- Reports of seafarers being denied medical evacuation or access to ports despite serious medical conditions.
- New guidance issued by ICS for shipowners and operators to deal with unwell seafarers
- UN bodies to deliver guidance to member states health ministry’s today to ensure medical assistance is provided to seafarers
- Bob Sanguinetti, CEO of UK Chamber of Shipping said, “Seafarers are the backbone of the world’s economy, helping move goods across the globe and it is inexcusable that, according to reports, some are being denied desperately-needed medical care ashore.”
(LONDON) Thursday 28th May – The International Chamber of Shipping (ICS) has issued updated health guidance for the global shipping industry to ensure ship operators and crew can safely deal with seafarers struggling with medical conditions during the coronavirus pandemic.
Alarming reports indicate that in some cases seafarers are being denied medical attention by port authorities. Many cases of seafarers suffering non-COVID related medical conditions being refused entry to port or denied medical evacuation for over 4 days are being reported. Reminding governments of their obligations to provide medical care for seafarers ICS will address a virtual meeting of healthcare professionals, organized by the World Health Organization, International Maritime Organization and International Labor Organization, where the latest guidance for seafarers will be discussed.
Guy Platten, Secretary General of the International Chamber of Shipping said:
“This guidance should give confidence to national governments that crew changes can and must be carried out. Especially when there are critically ill crew members on board.
“We’re receiving alarming reports of seafarers who are suffering from serious medical injury such as a stroke, be denied medical evacuation for over 4 days. This is simply not acceptable.”
The 48-page document builds on the previous guidance issued in March, providing comprehensive recommendations on:
- Safe port entry
- Shipboard measures to address risks associated with COVID-19
- Managing an outbreak of COVID-19 on board ships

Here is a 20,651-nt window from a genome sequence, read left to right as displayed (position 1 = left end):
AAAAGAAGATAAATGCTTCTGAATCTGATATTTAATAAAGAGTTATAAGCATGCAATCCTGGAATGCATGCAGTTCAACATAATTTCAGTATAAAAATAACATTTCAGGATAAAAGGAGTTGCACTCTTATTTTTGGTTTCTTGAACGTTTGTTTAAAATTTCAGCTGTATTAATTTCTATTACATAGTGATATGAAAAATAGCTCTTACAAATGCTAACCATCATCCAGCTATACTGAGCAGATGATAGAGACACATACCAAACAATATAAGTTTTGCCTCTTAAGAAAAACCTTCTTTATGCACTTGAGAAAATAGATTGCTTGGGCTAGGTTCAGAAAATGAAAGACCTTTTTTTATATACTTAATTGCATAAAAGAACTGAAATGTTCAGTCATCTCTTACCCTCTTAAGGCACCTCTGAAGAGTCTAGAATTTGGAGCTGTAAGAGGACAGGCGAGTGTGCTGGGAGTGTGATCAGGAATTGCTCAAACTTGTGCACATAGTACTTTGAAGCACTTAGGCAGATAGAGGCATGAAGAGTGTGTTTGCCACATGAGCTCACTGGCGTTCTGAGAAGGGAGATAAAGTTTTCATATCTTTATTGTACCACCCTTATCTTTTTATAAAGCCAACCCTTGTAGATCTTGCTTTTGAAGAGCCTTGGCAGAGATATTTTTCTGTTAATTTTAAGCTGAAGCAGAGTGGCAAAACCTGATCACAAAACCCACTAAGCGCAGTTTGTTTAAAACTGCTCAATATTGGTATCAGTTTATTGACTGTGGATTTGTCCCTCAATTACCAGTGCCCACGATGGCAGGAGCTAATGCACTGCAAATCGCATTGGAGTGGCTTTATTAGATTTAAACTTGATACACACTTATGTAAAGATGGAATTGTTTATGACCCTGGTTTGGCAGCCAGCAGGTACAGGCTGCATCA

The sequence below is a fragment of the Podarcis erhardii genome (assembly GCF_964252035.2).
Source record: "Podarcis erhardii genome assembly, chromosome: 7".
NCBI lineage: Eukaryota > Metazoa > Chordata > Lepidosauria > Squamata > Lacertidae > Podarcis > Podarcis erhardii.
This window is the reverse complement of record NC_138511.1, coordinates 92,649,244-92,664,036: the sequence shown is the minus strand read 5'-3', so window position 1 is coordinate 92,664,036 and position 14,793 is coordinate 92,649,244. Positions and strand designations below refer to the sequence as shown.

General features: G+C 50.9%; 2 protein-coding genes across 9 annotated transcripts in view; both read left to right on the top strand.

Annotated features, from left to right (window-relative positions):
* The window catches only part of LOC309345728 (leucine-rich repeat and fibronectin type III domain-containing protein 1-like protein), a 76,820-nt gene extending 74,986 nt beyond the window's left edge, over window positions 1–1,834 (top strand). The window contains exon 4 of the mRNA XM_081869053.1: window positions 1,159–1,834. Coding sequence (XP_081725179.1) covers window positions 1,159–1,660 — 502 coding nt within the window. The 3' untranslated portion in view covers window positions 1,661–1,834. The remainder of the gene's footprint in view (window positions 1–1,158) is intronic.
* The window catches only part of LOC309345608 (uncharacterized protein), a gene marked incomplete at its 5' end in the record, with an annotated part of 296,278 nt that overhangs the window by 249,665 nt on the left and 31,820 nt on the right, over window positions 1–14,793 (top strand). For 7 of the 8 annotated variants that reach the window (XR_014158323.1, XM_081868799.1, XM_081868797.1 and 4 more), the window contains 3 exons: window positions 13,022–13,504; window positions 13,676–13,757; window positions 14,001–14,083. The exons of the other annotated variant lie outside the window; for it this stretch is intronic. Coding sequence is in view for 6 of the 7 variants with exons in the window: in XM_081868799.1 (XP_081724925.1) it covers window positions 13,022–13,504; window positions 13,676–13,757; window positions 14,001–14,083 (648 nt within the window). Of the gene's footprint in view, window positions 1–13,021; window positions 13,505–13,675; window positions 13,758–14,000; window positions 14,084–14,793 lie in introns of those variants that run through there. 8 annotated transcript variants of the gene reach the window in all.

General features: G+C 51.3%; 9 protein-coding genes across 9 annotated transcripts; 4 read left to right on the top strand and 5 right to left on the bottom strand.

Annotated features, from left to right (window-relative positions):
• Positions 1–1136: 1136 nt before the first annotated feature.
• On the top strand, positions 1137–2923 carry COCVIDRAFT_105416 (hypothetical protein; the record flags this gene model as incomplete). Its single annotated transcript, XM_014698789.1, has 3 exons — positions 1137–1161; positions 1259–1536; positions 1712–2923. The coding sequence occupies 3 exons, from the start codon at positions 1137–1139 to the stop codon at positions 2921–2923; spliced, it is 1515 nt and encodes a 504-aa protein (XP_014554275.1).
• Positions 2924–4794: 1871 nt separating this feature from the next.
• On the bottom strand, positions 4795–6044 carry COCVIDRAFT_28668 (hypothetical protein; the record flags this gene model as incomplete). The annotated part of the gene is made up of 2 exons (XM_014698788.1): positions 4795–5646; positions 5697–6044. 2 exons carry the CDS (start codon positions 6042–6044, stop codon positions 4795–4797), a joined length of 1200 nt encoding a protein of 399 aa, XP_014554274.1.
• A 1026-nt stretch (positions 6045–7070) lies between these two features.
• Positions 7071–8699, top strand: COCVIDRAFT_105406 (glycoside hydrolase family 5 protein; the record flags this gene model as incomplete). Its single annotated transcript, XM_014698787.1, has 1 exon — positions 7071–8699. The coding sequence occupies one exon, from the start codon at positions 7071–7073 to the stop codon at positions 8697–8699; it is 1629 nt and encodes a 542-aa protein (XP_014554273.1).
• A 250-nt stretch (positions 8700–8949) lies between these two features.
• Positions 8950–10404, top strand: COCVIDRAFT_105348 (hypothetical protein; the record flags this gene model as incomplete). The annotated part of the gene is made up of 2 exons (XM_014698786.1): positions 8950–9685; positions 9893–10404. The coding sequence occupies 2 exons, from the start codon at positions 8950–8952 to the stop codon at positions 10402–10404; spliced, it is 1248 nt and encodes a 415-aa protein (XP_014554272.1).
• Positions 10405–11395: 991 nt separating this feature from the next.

- Managing other medical issues during COVID-19, including medical assistance to seafarers in ports
Since the outbreak of the virus, Covid-19 related restrictions and the drastic reduction of air traffic have prevented over 200,000 seafarers from routine changeovers. Spending an extended period onboard, these seafarers are at risk from adverse health effects, including fatigue and mental health issues.
The new guidance should serve as a reassurance to governments and port authorities that it is fully possible to conduct crew changes in a safe and effective manner. Urgent action is now required to ensure that no other seafarers are subjected to prolonged period without medical assistance if they need it.
Bob Sanguinetti, Chief Executive of the UK Chamber of Shipping said:
“Seafarers are the backbone of the world’s economy, helping move goods across the globe and it is inexcusable that, according to reports, some are being denied desperately-needed medical care ashore.
“Also it is vital that crew changes are allowed to take place and this new guidance should provide the reassurance to governments and port authorities that these can take place safely. We call on governments around the world to take action now.”
Prominent international organizations consulted in the production of the guidance include:
- World Health Organization (WHO)
- International Maritime Organization (IMO)
- International Labour Organization (ILO)
- International Maritime Health Association (IMHA)
- European Centre for Disease Prevention and Control (ECDC)
The full guidance will be presented at a virtual meeting today held in partnership with the WHO and other international bodies including the IMO and ILO. This will be delivered to member states national health ministries and global port authorities, ensuring they have the information they need.
The guidance and posters can be downloaded from the ICS website. www.ics-shipping.org